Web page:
While 9.7 million viewers saw the episode on their televisions, 2.7 million decided to watch via the Internet, the show's executive producer Greg Daniels said.
Watching television shows on a computer "has become a mainstream behavior in an extraordinarily quick time," Alan Wurtzel, head of research for NBC said.
The cultural shift has television networks looking for opportunities.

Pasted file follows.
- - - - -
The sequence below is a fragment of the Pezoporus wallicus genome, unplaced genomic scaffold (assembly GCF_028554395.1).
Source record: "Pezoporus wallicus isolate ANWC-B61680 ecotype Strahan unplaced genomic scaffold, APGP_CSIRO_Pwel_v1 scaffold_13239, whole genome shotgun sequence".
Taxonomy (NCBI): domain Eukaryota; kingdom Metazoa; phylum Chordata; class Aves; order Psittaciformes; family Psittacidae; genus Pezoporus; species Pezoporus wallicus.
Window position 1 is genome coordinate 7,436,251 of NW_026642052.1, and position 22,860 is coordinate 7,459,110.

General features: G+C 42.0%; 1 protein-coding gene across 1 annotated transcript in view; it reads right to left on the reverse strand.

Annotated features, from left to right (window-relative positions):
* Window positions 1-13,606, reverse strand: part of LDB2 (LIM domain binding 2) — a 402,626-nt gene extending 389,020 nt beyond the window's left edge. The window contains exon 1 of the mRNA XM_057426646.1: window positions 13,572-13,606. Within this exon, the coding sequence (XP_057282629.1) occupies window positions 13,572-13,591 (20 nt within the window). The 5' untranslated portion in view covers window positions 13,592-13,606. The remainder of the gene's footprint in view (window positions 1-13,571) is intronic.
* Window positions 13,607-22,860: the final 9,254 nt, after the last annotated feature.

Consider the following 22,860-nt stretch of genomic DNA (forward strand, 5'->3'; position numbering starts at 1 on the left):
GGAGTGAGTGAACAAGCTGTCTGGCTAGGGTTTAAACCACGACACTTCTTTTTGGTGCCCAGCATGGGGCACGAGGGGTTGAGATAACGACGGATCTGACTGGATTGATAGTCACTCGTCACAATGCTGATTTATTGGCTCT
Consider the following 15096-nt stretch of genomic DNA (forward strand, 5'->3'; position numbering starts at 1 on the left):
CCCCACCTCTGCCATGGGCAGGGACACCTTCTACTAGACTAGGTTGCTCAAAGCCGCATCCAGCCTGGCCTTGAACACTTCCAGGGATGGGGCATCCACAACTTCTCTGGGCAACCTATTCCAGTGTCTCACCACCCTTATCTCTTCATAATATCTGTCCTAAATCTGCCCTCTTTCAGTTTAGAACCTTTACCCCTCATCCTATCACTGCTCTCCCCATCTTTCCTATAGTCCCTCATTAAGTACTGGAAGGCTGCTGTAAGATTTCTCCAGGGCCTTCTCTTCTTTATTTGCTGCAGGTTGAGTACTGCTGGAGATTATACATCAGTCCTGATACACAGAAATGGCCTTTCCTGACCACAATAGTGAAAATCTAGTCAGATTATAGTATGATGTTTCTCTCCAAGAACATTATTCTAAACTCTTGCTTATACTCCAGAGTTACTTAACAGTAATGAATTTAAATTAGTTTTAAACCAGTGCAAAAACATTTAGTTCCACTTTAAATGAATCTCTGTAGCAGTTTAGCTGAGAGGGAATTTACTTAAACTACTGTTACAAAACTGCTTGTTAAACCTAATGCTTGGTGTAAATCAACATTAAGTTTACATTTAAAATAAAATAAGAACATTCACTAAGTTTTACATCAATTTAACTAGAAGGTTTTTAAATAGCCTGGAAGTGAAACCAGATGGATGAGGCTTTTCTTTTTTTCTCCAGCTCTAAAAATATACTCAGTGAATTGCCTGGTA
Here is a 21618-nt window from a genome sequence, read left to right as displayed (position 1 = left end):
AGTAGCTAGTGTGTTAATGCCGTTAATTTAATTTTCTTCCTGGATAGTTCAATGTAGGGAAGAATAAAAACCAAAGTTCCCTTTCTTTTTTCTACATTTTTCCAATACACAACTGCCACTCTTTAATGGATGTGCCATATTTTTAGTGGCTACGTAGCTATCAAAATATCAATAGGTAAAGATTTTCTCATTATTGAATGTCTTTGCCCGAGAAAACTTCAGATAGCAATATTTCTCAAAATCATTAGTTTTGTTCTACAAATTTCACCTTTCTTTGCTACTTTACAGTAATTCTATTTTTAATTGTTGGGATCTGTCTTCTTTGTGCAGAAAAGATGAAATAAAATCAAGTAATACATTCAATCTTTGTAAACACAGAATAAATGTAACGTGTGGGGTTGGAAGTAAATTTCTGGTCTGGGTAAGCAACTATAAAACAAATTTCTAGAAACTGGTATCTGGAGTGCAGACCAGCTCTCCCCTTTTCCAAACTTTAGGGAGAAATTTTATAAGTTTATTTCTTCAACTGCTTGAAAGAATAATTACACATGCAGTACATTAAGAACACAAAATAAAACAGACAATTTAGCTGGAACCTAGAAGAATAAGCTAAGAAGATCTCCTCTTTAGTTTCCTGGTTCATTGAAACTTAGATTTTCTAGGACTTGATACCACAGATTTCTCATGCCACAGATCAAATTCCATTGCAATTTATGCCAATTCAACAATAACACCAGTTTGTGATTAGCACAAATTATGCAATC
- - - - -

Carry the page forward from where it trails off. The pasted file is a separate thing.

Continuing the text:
The advantages of watching shows on the Internet include targeting ads to a specific demographic, being able to watch shows anytime and re-opening troves of archived shows, like "Star Trek" and "I Dream of Jeannie."
But executives lament the switch from "analog dollars to digital pennies," Chief Executive of NBC Universal Jeff Zucker said.
"The four and a half billion we make on broadcast is never going to equate to four and a half billion online," Quincy Smith, the president of CBS Interactive said.
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